Oxygen masks seem pretty straight forward – in case of emergency pull down, place over nose and mouth, tighten straps and oxygen will flow.
But did you know that it’s not actually oxygen?
They are there to help passengers breathe if a sudden loss of altitude leads to changes in cabin air pressure which could see people pass out.
But actual oxygen tanks are way too heavy and bulky to store in a plane so they use a complicated system and a host of different chemicals instead, reports News.com.au.
Stored in the overhead panel above each seat is a mixture of chemicals including barium peroxide, used in fireworks, sodium chlorate, found in weedkiller, an iron oxide or potassium chlorate.
In case of an emergency which sees the masks released, the chemicals activate each other and ‘burn’ and together they produce oxygen.
An occupational health expert at The University of Texas has said that is why there is often a dust like substance present, and the temperature increases in the cabin.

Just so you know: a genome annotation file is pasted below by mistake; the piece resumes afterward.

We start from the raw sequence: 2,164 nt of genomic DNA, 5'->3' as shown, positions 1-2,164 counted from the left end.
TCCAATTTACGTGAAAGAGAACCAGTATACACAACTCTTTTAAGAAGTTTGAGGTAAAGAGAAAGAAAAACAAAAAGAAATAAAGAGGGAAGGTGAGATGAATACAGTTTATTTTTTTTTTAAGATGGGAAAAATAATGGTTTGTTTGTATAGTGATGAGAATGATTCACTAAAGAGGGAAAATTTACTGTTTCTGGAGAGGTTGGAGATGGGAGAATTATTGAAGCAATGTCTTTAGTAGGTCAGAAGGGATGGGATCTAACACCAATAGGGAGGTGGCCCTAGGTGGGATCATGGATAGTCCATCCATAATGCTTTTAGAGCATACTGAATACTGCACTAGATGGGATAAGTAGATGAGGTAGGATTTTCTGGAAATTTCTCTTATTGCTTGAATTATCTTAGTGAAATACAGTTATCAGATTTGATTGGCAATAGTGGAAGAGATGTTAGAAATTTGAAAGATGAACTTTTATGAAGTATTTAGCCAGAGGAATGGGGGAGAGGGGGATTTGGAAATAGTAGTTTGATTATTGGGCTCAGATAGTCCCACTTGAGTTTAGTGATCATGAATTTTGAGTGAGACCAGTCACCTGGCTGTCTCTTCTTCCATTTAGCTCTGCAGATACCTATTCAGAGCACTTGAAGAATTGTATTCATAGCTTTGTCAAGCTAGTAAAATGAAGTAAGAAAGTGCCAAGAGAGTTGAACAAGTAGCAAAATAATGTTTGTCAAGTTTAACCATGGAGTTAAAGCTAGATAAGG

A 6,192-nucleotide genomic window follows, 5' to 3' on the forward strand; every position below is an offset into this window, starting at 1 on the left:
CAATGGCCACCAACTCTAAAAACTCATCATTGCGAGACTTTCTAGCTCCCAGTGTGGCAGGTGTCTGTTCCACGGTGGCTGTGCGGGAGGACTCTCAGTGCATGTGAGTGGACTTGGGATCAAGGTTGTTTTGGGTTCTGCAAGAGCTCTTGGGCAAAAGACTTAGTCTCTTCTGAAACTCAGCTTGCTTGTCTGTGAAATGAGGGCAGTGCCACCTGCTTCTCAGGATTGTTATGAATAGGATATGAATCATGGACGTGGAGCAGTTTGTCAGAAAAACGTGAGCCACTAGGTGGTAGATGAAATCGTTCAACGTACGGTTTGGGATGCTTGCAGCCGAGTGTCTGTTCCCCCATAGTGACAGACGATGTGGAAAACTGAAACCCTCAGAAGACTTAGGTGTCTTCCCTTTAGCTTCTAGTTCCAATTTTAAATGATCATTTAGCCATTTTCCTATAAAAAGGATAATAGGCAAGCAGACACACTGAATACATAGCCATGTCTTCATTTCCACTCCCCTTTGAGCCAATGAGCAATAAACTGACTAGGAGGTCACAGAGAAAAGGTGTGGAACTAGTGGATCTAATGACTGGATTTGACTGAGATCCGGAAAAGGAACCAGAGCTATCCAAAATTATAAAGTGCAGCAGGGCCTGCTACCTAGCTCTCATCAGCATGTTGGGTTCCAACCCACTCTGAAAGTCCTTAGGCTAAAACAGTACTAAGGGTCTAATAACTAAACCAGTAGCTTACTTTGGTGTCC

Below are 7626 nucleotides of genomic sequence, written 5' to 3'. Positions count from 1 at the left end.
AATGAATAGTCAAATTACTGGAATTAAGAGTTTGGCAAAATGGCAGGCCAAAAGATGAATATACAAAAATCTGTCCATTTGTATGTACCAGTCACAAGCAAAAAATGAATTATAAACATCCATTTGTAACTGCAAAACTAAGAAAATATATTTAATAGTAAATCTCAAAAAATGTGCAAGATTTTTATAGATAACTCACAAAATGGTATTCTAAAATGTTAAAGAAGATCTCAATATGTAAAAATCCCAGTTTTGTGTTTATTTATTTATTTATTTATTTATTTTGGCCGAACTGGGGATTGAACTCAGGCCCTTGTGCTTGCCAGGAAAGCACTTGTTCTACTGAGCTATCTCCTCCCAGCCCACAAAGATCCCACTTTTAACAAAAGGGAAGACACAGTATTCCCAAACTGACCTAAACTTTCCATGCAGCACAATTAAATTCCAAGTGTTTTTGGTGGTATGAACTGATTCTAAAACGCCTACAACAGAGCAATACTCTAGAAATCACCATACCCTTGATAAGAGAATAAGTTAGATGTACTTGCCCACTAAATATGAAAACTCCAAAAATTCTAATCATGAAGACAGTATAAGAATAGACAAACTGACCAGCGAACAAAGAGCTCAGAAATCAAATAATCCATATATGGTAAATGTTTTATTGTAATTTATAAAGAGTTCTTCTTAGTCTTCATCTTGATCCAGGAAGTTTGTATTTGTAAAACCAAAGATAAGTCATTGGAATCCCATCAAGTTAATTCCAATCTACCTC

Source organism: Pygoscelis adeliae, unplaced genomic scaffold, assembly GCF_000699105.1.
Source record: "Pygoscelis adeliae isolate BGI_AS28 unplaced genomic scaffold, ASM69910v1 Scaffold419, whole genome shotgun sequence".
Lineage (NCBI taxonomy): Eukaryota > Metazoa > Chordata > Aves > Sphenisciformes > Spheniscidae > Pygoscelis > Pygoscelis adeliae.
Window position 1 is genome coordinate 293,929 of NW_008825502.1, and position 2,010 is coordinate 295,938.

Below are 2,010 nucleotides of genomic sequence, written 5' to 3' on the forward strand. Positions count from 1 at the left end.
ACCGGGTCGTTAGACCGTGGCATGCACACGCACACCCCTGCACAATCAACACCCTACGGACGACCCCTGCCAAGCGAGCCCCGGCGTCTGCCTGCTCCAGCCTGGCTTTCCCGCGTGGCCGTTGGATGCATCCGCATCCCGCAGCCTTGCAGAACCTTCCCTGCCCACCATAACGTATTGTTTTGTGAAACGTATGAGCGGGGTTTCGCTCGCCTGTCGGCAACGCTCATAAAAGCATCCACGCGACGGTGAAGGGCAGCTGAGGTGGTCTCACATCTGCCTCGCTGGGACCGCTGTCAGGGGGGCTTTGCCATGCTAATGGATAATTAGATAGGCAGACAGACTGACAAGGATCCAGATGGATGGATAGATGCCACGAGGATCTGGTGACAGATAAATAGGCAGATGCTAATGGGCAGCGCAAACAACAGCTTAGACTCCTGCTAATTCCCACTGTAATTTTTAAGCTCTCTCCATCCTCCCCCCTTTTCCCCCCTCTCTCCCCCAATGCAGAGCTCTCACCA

“It’s like turning on a new oven,” he told Huffington Post, saying it’s common to notice a burning smell.
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It comes after an image posted by a passenger on board the SouthWest flight, which suffered engine failure resulting in the death of one passenger, sparked a debate about the correct way to wear your oxygen mask.
Marty Martinez was heading home to Dallas when he heard two explosions and saw the masks drop. He then paid for Internet access, pulled up Facebook and began recording.
Mr Martinez's footage was quickly shared online and after the plane landed, many were quick to point out something wrong with the images.
Former flight attendant Bobby Laurie took to Twitter to remind travellers to always cover their nose and mouth with the oxygen mask.
"PEOPLE: Listen to your flight attendants!" Laurie said. "ALMOST EVERYONE in this photo from Southwest Air #SWA1380 today is wearing their mask WRONG," he wrote.
At least three people in the shot can be seen with masks covering their mouths, but not their noses, as instructed by flight attendants.
Some people have the masks fixed to their face using the oxygen mask band, while others are holding them up with their hands.
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